Design Jam brings big brains together to help solve food security problem

How do you connect newcomers to local farmers selling their wares? Problem solvers from all different sectors come together

  • Jun. 12, 2014 9:00 a.m.
Shane Austin hosted Kelowna's first Design Jam

Shane Austin hosted Kelowna's first Design Jam

The food system is a complicated beast.

Twenty people tackling one of its key foibles at Kelowna’s inaugural Design Jam learned one cannot cherry-pick a solution when it comes to farming, particularly to create more visibility and transparency.

The challenge set out by the Design Jam hosts appeared simple: Develop a system or technological solution to help newcomers to the Okanagan access organic and locally-grown food quickly and efficiently.

“A newcomer is going to come in having familiarity with systems that were built in their communities and it’s not necessarily comparable to Kelowna,” said Shane Austin, host of the jam.

Austin is based out of the Kelowna Innovation Centre. He founded a co-shared work space call co+Lab, and has worked in web and graphic design in engineering environments and government, and now focuses on user-experience design.

“Design Jam is sort of the weird amalgamation of all my different backgrounds and interests,” explained Austin, who spotted the trend in Europe and decided to put Kelowna on the vanguard of the North American movement.

At its best, the event-based collaboration technique breaks down professional silos, pulling in a wide variety of talent to solve a surprise problem. In it’s infancy, it can mean simply trying to define the problem, as the Okanagan participants learned.

One jam Austin used to learn addressed ways to support cancer patients through treatment. The group wound up developing a social networking solution, merging counselling professionals and people who might be able to offer an empathetic ear from within the patients’ social network in a technological format even those confined to a house or hospital could access.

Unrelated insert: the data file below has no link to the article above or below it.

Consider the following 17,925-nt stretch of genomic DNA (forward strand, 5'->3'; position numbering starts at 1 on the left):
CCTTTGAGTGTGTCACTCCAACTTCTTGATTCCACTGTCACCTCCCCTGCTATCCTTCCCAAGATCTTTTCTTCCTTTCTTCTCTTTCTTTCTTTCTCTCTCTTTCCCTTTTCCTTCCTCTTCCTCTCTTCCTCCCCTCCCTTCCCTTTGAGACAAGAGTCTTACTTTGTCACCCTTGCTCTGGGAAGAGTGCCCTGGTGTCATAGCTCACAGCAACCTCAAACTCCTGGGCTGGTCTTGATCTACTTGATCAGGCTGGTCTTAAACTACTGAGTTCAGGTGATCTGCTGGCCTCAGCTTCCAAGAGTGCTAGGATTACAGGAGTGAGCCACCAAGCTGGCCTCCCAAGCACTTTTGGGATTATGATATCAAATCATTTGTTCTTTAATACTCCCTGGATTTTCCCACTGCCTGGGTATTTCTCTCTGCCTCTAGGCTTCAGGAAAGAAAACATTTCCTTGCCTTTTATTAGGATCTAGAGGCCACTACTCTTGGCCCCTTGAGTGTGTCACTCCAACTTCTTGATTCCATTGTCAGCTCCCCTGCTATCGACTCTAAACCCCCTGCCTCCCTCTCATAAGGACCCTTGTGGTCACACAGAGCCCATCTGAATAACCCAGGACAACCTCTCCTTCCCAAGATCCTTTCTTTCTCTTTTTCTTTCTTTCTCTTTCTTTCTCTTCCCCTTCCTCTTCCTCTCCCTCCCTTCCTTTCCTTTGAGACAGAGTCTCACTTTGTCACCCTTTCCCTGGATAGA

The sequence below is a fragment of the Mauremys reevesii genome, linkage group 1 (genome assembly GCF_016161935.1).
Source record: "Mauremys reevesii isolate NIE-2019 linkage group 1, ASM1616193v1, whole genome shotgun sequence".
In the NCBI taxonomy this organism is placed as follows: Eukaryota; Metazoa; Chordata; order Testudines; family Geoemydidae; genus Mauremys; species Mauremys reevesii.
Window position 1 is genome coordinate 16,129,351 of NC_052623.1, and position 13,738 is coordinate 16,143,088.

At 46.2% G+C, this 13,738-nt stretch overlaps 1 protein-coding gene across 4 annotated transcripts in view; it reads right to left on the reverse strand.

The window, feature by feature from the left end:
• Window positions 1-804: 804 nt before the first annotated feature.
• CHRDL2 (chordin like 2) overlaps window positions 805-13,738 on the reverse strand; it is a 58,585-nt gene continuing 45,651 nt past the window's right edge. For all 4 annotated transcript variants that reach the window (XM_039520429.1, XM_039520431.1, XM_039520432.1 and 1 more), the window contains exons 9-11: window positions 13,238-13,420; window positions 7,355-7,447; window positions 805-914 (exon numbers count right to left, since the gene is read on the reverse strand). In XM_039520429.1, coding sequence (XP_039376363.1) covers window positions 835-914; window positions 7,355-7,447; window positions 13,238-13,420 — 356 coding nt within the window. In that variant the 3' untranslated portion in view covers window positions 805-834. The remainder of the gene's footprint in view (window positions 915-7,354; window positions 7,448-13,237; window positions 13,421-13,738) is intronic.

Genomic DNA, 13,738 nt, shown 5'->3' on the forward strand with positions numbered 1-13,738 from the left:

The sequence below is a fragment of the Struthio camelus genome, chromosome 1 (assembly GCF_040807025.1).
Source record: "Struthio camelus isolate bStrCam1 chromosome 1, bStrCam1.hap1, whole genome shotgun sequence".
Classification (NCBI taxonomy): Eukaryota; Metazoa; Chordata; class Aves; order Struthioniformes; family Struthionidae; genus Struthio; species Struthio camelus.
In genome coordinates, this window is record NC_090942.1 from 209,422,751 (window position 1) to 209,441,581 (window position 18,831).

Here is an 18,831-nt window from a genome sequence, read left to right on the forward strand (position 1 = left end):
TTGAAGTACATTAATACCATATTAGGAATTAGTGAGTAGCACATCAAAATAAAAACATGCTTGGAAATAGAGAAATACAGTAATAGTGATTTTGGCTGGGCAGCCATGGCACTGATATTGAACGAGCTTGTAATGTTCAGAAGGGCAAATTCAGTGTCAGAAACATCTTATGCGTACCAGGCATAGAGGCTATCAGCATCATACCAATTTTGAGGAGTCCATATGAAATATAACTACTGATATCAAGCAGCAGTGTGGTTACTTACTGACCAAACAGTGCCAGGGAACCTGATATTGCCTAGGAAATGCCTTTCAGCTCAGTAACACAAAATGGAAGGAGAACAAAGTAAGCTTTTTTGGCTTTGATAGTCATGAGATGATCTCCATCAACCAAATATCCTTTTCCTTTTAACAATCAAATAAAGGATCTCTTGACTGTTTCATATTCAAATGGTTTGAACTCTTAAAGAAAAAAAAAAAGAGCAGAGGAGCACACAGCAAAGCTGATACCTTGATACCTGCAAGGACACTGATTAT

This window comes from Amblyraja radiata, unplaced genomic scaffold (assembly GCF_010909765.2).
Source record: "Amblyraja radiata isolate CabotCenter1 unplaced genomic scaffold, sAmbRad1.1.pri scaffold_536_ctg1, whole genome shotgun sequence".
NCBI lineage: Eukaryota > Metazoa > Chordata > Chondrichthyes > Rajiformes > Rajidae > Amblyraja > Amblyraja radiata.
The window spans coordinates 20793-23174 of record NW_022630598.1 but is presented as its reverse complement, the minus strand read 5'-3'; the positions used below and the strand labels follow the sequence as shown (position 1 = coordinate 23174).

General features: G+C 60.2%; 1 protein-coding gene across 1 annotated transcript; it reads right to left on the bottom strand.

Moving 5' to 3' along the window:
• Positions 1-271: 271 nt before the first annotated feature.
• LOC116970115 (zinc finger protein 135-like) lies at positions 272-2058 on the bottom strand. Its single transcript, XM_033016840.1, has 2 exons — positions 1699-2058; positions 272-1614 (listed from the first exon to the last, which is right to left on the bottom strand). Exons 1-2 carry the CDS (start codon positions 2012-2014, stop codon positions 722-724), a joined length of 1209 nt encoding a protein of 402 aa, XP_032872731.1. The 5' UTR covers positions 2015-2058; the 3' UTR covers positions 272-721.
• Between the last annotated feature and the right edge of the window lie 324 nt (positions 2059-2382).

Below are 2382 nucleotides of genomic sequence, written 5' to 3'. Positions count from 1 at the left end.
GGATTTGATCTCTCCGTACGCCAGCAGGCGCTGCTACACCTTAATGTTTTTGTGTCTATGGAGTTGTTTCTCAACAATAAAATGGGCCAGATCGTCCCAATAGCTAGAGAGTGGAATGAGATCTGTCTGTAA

The track record for farming did not produce similarly yields, but Austin believes the group learned a lot in the process.

“I think it took a whole day to really get a sense around the space of food sustainability, that it’s incredibly complex,” he said. “We really needed a second day.”

The group concluded a welcome wagon, of sorts, is likely the most effective way to draw in residents new to the area, provide information on local farmers and farmers’ markets and perhaps offer an incentive to get the new customer through the door.

Sitting in the room, madly taking notes during the final presentation, was a member of the Soil Mate team. The new tech startup  is hoping to be provide the solution to the problem through its farm-to-table social networking site.

The idea to tackle a food system problem came from the Central Okanagan Food Policy Council and Austin says the next Design Jam, tentatively set for this fall, will likely take a full weekend.

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